In the case of copper dissolution in the presence of bacteria, the metal removal rate peaked during the first 4 h (309 mg Cu L−1 h−1) and decreased significantly (<6 mg Cu L−1 h−1) in the following 12 h (Figure 5a). After 218 h, the extracted amount of copper differed by less than 2% in Fe3+ biotic and abiotic medium, revealing the poor contribution of the suspended biomass to the copper solubilization rate [43].
Conversely, the nickel biolixiviation rate remained constant throughout the whole experiment (in the range of 0.46–0.49 mg Ni L−1 h−1) (Figure 5b). A higher amount of Ni was obtained (61.4 mg·L−1 vs. 26.2 mg L−1) in the chemical leaching in comparison with the bioleaching solution, which was attributed to the inherent heterogeneity of the PCB pieces. In the same vein, no zinc was found in the sample introduced in the two-step bioleaching medium, while up to 5.3 mg were leached from the PCB piece attacked with biogenic Fe3+ without bacteria (Figure 5c).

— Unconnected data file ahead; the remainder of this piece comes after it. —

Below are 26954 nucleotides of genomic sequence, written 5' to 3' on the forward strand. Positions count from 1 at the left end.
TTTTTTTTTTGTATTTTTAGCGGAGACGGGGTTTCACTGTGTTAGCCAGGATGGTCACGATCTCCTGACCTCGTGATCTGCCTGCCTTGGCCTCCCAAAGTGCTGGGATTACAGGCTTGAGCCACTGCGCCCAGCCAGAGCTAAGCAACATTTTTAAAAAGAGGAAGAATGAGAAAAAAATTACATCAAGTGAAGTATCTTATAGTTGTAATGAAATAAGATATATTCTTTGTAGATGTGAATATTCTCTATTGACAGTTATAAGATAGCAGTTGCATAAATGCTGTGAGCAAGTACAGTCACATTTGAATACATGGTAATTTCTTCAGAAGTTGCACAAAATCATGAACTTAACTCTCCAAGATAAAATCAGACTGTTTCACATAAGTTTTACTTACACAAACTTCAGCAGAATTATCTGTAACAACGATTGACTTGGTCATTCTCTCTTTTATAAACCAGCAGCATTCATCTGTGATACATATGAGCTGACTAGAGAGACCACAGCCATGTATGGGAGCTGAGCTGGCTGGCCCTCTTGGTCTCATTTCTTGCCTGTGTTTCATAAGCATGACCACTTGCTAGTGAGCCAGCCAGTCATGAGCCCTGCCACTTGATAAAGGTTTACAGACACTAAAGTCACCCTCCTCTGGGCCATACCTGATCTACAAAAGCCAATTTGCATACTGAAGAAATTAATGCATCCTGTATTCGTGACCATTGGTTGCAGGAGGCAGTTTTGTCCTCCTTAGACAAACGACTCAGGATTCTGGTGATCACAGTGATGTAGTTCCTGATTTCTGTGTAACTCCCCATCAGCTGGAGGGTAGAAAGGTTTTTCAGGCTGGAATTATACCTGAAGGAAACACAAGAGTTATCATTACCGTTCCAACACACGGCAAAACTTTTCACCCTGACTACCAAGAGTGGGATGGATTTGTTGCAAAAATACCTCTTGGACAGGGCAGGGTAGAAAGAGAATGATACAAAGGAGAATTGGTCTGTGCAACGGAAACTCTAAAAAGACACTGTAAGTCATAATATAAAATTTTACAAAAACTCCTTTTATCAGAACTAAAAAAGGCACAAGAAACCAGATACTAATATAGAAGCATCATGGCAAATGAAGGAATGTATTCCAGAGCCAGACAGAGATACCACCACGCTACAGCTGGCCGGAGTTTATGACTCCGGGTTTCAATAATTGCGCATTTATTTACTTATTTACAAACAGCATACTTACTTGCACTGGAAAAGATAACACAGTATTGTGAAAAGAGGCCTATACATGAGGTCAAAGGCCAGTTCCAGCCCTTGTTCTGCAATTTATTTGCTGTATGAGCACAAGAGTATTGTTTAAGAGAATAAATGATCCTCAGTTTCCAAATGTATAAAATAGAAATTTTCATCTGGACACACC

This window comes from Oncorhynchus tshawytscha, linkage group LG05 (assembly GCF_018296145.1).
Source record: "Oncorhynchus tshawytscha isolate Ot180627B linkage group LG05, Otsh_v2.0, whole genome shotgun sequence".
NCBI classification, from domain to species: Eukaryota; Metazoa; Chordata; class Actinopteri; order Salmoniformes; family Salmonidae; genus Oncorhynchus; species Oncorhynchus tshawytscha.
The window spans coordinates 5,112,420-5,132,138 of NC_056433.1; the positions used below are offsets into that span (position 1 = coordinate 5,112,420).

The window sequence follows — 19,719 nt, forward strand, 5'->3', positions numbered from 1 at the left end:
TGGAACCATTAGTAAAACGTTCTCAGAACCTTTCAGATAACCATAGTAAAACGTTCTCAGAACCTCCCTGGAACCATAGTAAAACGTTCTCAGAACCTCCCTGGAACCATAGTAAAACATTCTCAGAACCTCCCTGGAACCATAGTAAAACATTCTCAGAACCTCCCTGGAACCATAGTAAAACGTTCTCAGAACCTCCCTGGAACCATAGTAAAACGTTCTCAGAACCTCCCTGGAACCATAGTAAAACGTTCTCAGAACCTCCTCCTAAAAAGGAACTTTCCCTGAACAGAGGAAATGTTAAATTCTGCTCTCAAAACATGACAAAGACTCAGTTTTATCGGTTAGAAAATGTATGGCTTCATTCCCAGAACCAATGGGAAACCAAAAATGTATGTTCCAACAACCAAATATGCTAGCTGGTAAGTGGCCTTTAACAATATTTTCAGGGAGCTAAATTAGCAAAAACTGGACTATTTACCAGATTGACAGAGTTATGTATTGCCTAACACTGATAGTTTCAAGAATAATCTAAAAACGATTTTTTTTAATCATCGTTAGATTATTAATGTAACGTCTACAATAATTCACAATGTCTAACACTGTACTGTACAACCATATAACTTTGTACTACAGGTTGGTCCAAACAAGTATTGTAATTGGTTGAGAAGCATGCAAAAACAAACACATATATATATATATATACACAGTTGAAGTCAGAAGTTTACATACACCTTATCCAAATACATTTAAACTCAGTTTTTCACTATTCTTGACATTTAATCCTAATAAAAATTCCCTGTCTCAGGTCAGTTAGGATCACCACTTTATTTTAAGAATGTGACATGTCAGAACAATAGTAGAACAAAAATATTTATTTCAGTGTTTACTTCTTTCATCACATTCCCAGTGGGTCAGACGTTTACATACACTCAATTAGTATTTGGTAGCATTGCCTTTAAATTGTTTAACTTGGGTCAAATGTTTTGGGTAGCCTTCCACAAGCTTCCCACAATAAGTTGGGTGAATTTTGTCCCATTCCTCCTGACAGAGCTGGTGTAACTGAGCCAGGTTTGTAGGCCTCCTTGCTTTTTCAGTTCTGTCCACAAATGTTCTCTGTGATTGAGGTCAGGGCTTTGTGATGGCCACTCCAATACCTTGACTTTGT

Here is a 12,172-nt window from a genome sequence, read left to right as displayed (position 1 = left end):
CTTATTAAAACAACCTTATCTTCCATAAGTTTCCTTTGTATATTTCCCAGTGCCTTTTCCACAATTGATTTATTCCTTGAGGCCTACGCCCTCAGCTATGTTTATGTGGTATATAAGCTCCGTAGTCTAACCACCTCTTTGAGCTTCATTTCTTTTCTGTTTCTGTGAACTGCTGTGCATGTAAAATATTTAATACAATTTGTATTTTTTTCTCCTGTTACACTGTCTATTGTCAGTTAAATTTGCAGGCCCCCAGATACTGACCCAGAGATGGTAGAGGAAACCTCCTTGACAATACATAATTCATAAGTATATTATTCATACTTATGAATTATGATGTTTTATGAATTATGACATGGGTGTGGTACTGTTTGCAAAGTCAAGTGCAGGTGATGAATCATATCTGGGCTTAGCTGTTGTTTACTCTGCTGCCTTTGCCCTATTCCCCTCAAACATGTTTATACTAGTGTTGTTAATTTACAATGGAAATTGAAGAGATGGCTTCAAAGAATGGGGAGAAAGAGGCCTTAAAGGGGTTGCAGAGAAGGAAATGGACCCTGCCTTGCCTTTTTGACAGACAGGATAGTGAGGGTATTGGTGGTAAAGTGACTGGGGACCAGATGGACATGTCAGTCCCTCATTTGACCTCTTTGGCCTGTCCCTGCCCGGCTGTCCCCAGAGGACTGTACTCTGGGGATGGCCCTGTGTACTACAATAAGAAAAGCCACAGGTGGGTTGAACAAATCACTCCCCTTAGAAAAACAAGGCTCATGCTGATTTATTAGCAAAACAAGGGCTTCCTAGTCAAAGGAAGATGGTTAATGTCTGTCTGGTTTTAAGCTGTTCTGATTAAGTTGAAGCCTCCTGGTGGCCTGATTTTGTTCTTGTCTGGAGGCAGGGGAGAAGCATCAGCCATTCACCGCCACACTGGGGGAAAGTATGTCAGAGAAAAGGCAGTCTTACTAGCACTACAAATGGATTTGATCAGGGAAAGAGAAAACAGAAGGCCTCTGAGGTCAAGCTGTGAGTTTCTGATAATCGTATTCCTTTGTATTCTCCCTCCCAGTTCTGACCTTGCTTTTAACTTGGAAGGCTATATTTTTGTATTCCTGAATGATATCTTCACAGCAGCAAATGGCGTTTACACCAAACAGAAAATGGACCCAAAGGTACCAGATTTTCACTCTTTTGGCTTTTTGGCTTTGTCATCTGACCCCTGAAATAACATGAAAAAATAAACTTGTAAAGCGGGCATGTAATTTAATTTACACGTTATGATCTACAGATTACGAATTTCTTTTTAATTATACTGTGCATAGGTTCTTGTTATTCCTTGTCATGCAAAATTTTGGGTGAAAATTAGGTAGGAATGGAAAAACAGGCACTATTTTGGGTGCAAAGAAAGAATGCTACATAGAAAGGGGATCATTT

Regarding the metal leaching efficiency by means of H2SO4, the contribution of this acid to the solubilization process was almost negligible during the first 50 h in the case of Cu and Ni. The amount of Zn (61.6 mg) extracted in the abiotic ferric solution and in the acid solution only equaled after 130 h. These results are similar to those obtained by Jadhav and Hocheng (2015) [44], who studied the capacity of H2SO4 to remove metals from PCB pieces (4 cm × 4 cm) previously treated with 10 M NaOH. These authors reported a Cu removal efficiency of 8.8% after 96 h. Likewise, Van Yken et al. (2020) [45] reported a low leaching yield after 48 h for Cu (23.2%) and Ni (29.6%), using diluted H2SO4 at pH 1.4 (milled PCBs, 1% pulp density, 25 °C and 200 rpm).